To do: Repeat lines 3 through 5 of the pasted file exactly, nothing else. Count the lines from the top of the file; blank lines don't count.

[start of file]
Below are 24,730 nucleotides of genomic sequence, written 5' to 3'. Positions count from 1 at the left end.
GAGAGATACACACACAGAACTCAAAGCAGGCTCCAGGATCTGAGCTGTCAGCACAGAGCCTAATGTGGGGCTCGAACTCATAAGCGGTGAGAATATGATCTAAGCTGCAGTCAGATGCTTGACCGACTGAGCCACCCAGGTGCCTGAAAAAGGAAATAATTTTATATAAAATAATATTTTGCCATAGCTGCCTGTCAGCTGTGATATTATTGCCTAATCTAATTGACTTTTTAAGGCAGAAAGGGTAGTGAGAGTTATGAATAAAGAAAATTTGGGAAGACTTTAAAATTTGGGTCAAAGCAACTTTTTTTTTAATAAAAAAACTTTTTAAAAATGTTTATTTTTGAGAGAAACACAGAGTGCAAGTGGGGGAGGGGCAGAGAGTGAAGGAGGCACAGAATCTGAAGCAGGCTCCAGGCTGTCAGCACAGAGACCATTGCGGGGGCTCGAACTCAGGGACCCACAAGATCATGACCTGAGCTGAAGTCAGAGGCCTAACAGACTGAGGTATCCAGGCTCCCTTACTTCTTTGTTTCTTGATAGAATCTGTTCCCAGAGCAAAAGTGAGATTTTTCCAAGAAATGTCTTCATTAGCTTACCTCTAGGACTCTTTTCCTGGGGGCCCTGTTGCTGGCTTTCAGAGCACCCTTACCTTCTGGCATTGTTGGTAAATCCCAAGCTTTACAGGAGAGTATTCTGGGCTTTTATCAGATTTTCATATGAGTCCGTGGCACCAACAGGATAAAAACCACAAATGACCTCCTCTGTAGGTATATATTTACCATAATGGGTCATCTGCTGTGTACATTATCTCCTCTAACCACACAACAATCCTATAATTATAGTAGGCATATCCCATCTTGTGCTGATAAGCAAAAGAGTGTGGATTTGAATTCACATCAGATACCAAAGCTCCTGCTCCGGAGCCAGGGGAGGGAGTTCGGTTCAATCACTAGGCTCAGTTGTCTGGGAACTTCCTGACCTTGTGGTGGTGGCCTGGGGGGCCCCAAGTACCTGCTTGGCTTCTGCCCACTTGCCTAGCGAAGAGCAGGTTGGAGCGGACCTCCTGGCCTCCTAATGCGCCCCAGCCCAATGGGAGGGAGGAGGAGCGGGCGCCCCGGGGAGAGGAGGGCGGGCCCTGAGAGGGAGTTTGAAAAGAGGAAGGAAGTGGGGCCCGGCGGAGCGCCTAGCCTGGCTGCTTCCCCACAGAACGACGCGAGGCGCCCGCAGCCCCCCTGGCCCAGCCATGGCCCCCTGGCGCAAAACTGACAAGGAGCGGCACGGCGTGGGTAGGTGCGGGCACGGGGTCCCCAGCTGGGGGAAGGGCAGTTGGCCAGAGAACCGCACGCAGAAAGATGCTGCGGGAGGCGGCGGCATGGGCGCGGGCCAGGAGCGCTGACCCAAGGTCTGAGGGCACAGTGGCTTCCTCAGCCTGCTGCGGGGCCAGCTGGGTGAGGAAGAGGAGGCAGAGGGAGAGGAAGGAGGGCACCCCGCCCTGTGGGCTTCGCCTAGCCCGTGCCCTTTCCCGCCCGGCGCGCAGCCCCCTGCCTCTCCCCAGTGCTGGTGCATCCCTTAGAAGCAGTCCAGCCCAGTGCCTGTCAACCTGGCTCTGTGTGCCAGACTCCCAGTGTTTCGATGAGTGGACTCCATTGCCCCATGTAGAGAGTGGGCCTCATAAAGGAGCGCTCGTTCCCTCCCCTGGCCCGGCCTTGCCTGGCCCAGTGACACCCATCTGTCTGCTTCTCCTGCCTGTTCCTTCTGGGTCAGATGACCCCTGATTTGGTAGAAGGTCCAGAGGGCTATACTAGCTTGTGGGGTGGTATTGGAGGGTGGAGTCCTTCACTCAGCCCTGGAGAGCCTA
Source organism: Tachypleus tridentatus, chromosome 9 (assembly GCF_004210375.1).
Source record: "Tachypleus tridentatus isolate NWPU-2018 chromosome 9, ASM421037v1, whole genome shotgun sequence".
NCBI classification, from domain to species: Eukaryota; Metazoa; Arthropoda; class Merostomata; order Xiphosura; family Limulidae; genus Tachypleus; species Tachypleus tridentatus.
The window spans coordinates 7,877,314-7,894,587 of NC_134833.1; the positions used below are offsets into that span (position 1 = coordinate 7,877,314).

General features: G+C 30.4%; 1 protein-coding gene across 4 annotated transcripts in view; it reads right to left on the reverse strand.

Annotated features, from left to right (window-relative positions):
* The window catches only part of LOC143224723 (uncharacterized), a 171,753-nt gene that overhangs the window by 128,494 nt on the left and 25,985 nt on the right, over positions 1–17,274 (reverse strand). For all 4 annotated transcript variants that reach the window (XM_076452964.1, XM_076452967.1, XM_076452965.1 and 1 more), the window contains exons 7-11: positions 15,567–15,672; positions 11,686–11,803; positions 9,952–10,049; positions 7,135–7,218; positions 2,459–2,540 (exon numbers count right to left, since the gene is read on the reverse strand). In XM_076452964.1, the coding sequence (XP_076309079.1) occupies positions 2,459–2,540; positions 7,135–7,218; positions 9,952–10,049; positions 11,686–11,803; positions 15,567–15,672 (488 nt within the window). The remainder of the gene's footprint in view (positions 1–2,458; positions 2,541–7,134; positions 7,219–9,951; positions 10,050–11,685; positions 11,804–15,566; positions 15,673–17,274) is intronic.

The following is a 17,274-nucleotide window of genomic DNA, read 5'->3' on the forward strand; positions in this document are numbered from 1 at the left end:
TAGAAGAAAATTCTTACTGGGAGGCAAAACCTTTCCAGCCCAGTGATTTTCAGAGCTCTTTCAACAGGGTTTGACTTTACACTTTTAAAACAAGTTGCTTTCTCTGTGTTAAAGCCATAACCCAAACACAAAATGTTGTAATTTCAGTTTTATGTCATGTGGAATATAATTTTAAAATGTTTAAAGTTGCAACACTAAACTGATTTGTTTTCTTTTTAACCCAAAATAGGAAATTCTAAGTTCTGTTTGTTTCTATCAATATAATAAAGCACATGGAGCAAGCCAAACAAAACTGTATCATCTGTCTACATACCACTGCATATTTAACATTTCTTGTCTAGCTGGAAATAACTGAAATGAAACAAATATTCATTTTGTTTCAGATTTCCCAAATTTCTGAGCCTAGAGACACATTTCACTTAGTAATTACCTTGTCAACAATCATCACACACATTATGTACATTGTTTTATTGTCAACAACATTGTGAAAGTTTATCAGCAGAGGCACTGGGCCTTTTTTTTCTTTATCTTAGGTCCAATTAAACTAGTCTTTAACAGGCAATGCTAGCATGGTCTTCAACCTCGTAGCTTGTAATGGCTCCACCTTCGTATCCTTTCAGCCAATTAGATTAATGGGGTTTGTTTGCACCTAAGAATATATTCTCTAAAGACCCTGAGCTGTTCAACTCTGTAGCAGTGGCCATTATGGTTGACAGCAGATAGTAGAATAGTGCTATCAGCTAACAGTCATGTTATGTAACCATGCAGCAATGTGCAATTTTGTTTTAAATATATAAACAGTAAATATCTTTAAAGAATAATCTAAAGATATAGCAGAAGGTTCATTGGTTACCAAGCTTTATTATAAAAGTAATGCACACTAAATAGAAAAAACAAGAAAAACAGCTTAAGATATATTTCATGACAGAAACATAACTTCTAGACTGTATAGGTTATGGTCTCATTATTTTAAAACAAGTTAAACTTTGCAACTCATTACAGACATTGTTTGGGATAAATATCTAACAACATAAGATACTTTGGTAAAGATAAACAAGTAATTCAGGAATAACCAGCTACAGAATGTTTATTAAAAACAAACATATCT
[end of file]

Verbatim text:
Source organism: Tachypleus tridentatus, chromosome 9 (assembly GCF_004210375.1).
Source record: "Tachypleus tridentatus isolate NWPU-2018 chromosome 9, ASM421037v1, whole genome shotgun sequence".
NCBI classification, from domain to species: Eukaryota; Metazoa; Arthropoda; class Merostomata; order Xiphosura; family Limulidae; genus Tachypleus; species Tachypleus tridentatus.